Guam Chapter hosts awards ceremony. From left, are Vivian Dames, Claudine Tenorio, Tricia Atoigue Lizama, Arthur Barcinas.
NASW’s Guam Chapter is celebrating its 10th anniversary this year.
Former chapter president and co-founder Lisa Natividad and current chapter President Louise Toves reflected on how the chapter started and how it has grown to be an asset to the community.
Guam is an island in the western Pacific Ocean and is an organized, unincorporated territory of the United States. It is one of five U.S. territories with an established civilian government.
Natividad said the chapter started when the Guam Association of Social Workers (GASW) wanted to explore the possibility of an affiliation with NASW. A three-member group made up of Natividad, J. Peter Roberto and Lilli Perez investigated how the territory could petition for an NASW by-laws amendment request. The petitioners were able to get the necessary two-thirds vote from NASW’s Delegate Assembly in 1999, Natividad said.
She said one of the biggest challenges in the beginning was membership recruitment. “We did not want the folding of GASW and the creation of the Guam NASW Chapter to result in a division of our social work community,” she said. “We made sure to incorporate GASW’s concerns as best we could and even held a retreat to explore how to develop the chapter at its inception.”
The membership drive resulted in about 75 members. The population of Guam at the time was about 160,000 people.
Toves discussed some of the things that have changed for the chapter over the years. She said in the beginning, board meetings sometimes lasted eight hours. Today, those meetings average a more reasonable two hours, she said.
“I think that voting on issues electronically between board meetings, as well as having a more organized, efficient process keeps the meetings more manageable,” she said.
The chapter was initially located in an unused faculty office at the University of Guam, which the chapter vacated in 2007, Toves said. The Chapter’s office is now located in the capital of Hagatna, which is a more central location, Toves said.
The chapter currently has approximately 60 members today and there are around 175,800 residents on the island. Toves said the population is 42 percent Chamorro, 26 percent Filipino, 13 percent other Asian ethnicities, 8 percent Micronesian and about 7 percent Caucasian. “However, Guam is anticipating an influx over the next five years of approximately 40,000 people, comprised of 8,000 U.S. Marines, their dependents and laborers brought in to supplement the local workforce,” Toves said.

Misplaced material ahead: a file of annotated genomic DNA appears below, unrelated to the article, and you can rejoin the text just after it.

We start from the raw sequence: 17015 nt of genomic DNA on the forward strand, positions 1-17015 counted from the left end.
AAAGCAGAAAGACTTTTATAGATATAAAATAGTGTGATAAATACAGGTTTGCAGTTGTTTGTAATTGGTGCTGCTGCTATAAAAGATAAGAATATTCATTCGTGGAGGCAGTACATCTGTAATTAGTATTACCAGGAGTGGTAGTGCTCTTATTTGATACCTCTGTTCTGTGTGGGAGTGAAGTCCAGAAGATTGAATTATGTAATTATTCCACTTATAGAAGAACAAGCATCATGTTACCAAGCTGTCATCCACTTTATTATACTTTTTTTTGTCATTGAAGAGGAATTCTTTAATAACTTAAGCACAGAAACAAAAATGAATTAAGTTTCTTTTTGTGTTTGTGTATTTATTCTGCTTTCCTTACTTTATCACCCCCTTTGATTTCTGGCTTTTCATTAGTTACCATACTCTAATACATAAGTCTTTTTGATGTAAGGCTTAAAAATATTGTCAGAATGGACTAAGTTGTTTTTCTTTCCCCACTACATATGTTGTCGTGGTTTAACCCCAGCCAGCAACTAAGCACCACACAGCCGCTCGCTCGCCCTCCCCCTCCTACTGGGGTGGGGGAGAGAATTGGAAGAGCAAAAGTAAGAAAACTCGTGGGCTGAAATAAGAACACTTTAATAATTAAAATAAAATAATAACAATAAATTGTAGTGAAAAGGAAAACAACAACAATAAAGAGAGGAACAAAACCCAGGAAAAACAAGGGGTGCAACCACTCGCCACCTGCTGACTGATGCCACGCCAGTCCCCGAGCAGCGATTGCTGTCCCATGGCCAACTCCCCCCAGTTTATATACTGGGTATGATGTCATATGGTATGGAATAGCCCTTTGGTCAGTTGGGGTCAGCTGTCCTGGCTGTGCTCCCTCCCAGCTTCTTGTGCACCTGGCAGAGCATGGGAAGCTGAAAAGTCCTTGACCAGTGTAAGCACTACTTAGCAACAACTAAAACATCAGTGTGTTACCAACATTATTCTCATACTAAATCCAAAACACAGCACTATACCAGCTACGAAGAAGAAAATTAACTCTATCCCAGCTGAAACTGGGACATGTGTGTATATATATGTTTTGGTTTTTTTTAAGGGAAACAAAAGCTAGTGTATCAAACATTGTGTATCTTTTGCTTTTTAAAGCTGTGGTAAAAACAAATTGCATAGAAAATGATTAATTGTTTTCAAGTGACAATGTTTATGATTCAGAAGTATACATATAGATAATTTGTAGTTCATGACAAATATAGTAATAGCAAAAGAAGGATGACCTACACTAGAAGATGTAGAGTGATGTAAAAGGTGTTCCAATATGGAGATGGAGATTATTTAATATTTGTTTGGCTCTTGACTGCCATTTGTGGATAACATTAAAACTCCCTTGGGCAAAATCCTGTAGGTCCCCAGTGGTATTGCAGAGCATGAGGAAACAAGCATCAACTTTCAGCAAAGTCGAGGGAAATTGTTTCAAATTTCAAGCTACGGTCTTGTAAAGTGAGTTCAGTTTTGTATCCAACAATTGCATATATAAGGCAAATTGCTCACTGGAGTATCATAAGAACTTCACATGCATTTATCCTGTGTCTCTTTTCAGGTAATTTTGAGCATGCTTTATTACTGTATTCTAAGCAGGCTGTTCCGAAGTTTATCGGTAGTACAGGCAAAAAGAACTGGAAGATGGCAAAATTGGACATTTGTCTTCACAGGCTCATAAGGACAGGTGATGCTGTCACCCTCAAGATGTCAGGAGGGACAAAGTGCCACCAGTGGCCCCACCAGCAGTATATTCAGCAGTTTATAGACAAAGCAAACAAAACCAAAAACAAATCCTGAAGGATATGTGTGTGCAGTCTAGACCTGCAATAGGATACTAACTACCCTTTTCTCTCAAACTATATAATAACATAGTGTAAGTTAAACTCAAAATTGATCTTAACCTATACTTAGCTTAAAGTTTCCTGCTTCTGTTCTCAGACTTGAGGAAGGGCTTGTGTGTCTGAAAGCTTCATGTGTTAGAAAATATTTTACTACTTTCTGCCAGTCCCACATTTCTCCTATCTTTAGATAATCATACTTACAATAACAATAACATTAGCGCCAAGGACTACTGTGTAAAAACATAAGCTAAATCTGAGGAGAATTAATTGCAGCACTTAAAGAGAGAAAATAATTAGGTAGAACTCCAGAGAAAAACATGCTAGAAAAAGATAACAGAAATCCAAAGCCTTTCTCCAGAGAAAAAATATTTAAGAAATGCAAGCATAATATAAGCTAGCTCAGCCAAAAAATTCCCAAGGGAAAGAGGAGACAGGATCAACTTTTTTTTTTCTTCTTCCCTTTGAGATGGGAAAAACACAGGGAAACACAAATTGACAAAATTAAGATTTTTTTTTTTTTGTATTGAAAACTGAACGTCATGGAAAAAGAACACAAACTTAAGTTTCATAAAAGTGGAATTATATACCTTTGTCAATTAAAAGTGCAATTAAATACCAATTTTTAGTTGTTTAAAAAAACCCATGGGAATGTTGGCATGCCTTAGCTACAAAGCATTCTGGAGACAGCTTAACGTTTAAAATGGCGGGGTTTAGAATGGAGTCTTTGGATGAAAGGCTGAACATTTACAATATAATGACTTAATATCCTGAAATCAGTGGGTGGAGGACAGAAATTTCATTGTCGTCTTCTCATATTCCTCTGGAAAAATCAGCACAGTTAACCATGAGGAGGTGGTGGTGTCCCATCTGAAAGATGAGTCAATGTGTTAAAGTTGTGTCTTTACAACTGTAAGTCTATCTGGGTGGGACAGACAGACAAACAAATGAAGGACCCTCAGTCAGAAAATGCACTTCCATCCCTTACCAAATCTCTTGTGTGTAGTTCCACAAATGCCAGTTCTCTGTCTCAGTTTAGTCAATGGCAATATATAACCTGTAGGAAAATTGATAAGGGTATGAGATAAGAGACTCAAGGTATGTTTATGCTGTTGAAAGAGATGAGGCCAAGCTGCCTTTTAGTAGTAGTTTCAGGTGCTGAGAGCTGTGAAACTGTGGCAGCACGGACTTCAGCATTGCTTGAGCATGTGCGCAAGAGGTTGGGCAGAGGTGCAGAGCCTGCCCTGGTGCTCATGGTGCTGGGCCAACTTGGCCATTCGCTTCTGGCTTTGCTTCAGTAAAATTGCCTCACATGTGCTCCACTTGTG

The main benefit the Guam chapter has provided is a united voice for the social work community in response to community issues, the chapter president said.
“In just the past three years, the chapter has sponsored forums in response to proposed legislation to legalize casino gambling on the island and to increase the legal drinking age, which were defeated,” Toves said. “We advocated for the needs of children with serious emotional disturbance when their access to treatment was threatened by writing a letter of support to the Guam legislature and meeting with the acting governor at the time. We also conducted a survey to evaluate the social work workforce on Guam, and commented on proposed amendments by the Allied Health Licensing Board to existing licensure requirements for therapists.”
The Guam Chapter also continues to work closely with the University of Guam’s Social Work program and serve as a resource to its students.
“There has been an increase in our student membership from both bachelor and master’s level students and they are taking an active interest in the chapter and the role NASW plays in their lives as developing professionals,” Toves said. “On a more direct level, the chapter continues to fundraise and award scholarships for qualified students attending the University of Guam’s social work program and made two awards during social work month this year.”
She noted the chapter recently decided to donate its scholarship funds to create an official scholarship with the University of Guam to benefit both bachelor and master’s level social work students, while continuing to maintain its role in facilitating fundraising to benefit the scholarship fund.
Some future efforts for the chapter include completing its social worker reinvestment initiative goal of lobbying the Guam legislature to develop a social work licensure process for Guam.
“As the new chapter president, Norma Lizama, takes office, she will not only move this forward but will work with the board to develop goals for the next three years,” Toves said. “However, the annual regional training conference remains the chapter’s flagship project.”
Toves said that in many ways, the chapter is still very young. “But with the increasing interest and support of its members, I believe the chapter will continue to develop to be the voice of social work for the island and that voice will be heard and will make a difference.”